According to Salisbury, to date 507 trees have been identified as killed when the tornado ripped through campus.
"When something as catastrophic as a tornado devastates the campus, damaging buildings, destroying thousands of books, short circuiting our technology and creating an unrecognizable landscape in its path, what do we do? While we grieve what has been lost, and continue the process of recovery, we look towards the future," she said. "We assess, adjust, adapt. We press on. But we are also still mourning. We grieve. With the Lenape Nation of Pennsylvania, we have joined together to collectively heal and we are so grateful for their support and compassion."
A healing ceremony "is more of a restoration of energy," said DeMund, who also leads the tribal drum group the Itchy Dog Singers and has a long history of participating in the Cherokee Pow Wow that was held for years at Temple Ambler during the Memorial Day weekend.
"It's more about being able to come together, to have the ceremony, do the proper prayers, sharing good songs and good stories and have a good day together to send us away on a more positive note. The Earth will always heal herself but we need to stay connected to her. In this ceremony and all of our ceremonies, we seek to become more connected to all of our relatives," he said. "I'm hoping that through our songs and ceremonies that people gain an understanding of the connections between everything. It's tough to be a two-legged, because we're taught that we are greater than everything else and that's just not how it should be. We are part of everything. We are equal to the smallest ant, the greatest eagle — we're all connected."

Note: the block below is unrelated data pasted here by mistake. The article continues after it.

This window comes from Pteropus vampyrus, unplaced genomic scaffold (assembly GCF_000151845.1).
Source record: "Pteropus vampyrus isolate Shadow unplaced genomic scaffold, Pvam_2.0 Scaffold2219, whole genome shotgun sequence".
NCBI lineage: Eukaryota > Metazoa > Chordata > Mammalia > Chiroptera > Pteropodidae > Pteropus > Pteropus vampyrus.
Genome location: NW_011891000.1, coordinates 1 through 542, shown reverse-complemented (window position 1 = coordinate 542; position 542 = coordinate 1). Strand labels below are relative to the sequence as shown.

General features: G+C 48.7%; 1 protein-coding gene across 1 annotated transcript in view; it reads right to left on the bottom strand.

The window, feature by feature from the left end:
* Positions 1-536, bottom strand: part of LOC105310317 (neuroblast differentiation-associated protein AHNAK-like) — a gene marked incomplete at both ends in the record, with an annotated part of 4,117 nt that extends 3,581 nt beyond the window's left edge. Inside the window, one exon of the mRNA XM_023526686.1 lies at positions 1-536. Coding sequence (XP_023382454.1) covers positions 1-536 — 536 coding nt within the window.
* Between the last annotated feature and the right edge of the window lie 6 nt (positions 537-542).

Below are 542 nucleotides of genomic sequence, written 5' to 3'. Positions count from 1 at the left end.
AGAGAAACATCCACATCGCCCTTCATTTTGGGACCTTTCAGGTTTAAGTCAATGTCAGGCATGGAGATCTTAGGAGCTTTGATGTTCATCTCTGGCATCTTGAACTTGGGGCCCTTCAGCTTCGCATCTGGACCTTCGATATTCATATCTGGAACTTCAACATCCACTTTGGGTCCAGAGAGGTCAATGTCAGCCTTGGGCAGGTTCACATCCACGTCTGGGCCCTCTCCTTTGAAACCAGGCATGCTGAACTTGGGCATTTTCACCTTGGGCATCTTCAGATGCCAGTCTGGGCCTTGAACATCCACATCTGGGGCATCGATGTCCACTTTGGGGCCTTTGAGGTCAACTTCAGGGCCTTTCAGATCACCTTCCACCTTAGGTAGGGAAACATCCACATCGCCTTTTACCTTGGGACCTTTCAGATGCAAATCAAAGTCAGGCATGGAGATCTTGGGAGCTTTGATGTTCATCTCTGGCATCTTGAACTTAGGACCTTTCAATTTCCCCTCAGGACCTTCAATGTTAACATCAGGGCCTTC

During the ceremony, DePaul, shared stories of the Cyclone, the Thunders, the Great Serpent, the Great Toad and more; connecting those cherished stories with the events of today.
"One of the reasons we tell stories is to remember and examine things in new ways. With the changes wrought by the tornado, there are opportunities to see things that we haven't before," he said. "The trees, the animals, the creepy crawlers, they all have new stories to tell, and we thank them for those stories. This is an amazing place to be. Everyone here is invested in what Temple Ambler has been and what it will become."